1. As President Trump began his tour of Asia this week, stocks continued to surge higher into bubble territory despite heavy increases in tensions in the Middle East, signs of gridlock in Washington, D.C., and continued geopolitical turmoil across Europe. On Thursday, world stock markets began a pullback that looks set to continue into Friday’s trading sessions.
2. The seasonally adjusted number of Americans filing initial claims for state unemployment jumped by 10,000 claims to a new level of 239,000 for the week ending November 4, from the previous week’s unrevised level. The four-week moving average of claims decreased by 1,250 to a new level of 231,250 from the previous week’s average. This is the lowest level for the four-week moving average since March 31, 1973. The ability to process unemployment claims in the Virgin Islands continues to be seriously disrupted, but Puerto Rico appears to have begun processing some of its backlogged claims. Both territories suffered catastrophic infrastructure damage in back to back storms at the height of this year’s violent hurricane season.
3. Senate Republicans spooked markets this week by announcing a plan that would push proposed cuts to corporate taxes out to 2019. The Senate and House of Representatives are pushing separate tax reform proposals through their respective legislative bodies, hoping to come up with two individual plans that can be reconciled with each other. The House tax reform bill would move to cut corporate taxes earlier than the Senate’s version. The conflict between the two bills increases the possibility that the legislation could stall in the final stages of its move through Congress in yet another example of political gridlock.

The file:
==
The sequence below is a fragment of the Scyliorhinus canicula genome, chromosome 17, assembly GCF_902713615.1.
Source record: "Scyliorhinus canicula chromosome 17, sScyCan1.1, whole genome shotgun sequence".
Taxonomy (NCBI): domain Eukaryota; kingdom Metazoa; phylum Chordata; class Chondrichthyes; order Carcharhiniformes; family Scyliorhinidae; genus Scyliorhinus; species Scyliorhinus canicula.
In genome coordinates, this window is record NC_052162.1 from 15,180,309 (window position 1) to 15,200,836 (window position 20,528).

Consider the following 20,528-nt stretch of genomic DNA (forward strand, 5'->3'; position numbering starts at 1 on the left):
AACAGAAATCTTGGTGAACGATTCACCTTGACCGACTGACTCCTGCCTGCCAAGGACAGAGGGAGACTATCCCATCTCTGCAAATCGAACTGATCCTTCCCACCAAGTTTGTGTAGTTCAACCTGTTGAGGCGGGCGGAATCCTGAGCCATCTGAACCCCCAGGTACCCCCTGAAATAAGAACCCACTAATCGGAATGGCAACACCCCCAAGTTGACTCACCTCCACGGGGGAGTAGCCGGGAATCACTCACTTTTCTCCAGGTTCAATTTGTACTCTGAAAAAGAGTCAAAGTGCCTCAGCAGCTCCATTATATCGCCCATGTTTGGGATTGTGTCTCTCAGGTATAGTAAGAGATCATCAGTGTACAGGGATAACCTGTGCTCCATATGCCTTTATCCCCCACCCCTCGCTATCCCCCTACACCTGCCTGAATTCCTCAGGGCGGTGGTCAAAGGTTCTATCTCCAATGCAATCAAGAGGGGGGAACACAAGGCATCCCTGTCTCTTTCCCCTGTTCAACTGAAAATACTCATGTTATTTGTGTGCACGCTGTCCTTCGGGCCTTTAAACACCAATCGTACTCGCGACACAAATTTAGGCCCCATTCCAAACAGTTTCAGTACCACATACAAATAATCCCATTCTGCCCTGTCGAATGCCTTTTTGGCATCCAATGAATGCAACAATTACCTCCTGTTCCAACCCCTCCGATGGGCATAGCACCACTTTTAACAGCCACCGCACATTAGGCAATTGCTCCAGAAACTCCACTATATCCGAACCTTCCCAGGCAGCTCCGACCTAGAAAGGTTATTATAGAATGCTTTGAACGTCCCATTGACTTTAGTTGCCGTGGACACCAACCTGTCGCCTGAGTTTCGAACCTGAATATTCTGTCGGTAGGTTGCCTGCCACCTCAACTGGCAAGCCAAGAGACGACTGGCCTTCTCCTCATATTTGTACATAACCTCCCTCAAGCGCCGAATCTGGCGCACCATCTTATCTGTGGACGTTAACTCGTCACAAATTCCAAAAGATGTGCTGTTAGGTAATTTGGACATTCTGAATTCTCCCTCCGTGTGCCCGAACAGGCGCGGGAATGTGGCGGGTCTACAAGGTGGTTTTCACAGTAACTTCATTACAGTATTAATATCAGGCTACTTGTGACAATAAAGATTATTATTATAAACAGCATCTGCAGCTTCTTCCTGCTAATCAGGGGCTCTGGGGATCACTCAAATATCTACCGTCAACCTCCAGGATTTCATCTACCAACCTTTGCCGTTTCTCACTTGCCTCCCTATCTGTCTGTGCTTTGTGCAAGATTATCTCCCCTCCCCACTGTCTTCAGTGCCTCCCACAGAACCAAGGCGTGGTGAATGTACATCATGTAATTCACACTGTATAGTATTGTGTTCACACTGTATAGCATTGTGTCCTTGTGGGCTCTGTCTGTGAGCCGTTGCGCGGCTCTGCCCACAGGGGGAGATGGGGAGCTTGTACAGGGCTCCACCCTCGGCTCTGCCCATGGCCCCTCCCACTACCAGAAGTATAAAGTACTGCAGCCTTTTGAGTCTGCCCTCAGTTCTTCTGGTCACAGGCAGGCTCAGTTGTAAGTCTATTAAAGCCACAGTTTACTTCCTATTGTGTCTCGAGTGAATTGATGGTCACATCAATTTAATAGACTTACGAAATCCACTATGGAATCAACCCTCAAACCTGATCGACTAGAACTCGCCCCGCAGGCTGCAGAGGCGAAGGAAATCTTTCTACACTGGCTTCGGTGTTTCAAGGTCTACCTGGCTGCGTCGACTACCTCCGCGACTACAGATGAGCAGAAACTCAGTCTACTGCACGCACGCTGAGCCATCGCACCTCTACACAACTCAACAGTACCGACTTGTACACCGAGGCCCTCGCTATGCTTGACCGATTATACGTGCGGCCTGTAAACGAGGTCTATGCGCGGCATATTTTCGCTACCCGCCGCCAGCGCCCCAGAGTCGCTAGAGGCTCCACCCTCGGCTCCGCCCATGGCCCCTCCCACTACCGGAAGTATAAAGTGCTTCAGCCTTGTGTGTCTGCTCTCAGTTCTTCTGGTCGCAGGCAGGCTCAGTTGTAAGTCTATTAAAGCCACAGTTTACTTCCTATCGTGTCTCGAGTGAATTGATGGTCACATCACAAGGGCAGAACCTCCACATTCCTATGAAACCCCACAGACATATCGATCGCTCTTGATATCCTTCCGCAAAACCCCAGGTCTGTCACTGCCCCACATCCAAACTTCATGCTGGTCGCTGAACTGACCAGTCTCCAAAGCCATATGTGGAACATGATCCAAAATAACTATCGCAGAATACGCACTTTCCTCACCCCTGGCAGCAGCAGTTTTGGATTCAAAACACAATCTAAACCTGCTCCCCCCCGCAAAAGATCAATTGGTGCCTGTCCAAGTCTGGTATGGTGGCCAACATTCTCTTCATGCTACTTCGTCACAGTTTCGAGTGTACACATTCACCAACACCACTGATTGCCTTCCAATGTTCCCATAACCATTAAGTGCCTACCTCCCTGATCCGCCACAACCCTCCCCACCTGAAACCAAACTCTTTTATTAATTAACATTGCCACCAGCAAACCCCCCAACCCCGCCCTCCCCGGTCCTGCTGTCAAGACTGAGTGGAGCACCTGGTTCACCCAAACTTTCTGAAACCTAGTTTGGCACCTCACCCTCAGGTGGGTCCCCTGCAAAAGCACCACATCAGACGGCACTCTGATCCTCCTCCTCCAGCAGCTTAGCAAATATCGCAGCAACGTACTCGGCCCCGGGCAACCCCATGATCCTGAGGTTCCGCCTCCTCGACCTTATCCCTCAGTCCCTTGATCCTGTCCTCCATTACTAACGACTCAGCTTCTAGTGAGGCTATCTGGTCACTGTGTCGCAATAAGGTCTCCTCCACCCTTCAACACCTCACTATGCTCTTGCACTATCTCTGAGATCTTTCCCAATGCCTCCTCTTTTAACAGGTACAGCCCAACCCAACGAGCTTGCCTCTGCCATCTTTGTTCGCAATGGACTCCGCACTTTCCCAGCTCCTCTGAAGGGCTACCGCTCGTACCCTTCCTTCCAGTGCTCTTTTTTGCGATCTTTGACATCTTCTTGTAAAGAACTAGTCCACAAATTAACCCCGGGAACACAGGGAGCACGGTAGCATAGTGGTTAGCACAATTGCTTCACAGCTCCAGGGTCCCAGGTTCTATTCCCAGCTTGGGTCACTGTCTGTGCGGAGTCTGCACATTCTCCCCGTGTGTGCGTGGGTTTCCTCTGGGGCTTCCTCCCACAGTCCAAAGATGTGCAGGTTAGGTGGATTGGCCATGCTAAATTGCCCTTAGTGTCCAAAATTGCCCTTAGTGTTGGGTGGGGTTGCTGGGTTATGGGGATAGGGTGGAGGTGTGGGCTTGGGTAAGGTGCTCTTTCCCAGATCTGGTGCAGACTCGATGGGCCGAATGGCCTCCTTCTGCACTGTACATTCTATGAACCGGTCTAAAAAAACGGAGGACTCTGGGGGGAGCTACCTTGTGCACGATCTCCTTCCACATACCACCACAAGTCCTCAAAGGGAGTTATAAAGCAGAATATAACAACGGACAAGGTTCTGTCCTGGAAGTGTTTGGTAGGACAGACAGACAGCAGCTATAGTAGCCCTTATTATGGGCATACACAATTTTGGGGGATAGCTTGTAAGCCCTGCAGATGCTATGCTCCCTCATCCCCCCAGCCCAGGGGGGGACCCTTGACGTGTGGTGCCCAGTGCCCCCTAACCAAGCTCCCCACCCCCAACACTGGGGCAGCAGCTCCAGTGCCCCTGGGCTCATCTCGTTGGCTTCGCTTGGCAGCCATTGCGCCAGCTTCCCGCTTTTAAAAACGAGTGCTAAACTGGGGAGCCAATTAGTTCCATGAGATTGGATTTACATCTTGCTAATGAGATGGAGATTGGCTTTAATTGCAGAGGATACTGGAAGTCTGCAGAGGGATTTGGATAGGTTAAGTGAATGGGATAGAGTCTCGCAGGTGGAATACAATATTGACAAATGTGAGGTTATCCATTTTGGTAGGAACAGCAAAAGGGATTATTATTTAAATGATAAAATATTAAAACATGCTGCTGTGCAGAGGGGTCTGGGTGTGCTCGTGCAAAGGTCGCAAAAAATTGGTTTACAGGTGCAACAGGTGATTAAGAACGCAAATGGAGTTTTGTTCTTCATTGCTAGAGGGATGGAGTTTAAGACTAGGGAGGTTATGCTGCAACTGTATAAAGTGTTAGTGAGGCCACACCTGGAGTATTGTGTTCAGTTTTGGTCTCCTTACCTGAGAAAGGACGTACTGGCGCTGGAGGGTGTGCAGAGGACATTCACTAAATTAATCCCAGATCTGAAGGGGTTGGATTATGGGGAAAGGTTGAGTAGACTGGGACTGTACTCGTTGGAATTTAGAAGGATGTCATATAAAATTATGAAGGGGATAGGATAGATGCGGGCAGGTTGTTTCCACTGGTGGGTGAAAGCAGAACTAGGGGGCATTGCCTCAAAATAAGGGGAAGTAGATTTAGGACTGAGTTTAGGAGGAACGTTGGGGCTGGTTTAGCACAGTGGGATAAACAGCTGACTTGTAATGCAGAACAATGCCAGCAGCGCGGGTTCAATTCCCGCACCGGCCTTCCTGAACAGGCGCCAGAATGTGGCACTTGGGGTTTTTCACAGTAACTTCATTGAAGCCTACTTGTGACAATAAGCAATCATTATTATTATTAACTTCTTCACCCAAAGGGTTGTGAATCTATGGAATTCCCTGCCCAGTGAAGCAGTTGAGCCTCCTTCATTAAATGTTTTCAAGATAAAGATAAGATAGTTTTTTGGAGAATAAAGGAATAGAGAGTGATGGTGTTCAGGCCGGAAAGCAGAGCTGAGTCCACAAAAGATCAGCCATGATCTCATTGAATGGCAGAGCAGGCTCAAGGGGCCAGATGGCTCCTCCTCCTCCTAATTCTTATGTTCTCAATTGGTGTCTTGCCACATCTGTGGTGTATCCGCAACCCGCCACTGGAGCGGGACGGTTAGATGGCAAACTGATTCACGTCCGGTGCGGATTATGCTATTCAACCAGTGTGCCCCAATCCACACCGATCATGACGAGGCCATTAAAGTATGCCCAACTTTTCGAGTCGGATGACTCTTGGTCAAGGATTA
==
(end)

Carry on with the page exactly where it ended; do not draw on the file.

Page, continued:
4. President Trump’s unannounced visit to the infamous Demilitarized Zone (DMZ) between North and South Korea was called off on Wednesday due to heavy fog that would have prevented his helicopter from landing in the area. South Korean President Moon Jae-in was also apparently going to join Trump on the visit in a “show of strength” for the U.S.-South Korean alliance. The aborted visit likely staved off further provocation of North Korea, who would have almost certainly pointed to the joint appearance as further evidence of overt U.S. and South Korean aggression towards the hermit nation.
5. In an address to South Korea’s National Assembly on Wednesday, President Trump warned North Korea not to underestimate the U.S. Mr. Trump said that the North Korean regime “has interpreted America’s past restraint as weakness. This would be a fatal miscalculation. This is a very different administration than the United States has had in the past”. Mr. Trump continued, saying “Do not underestimate us, and do not try us”. In remarks clearly directed personally towards Kim Jong Un, Trump said “The weapons you are acquiring are not making you safer, they are putting your regime in grave danger. Every step you take down this dark path increases the peril you face”.
6. China appears to be testing a new deep-sea dredger that dramatically increases its speed and ability to create artificial islands and reefs. Ostensibly, the dredger would be used in some of the many land-reclamation projects that China conducts along its coast, but the previous incidents in which China has created artificial, and clearly militarized, islands in disputed areas of the South China Sea has its neighbors concerned over the increased capabilities of the new vessel.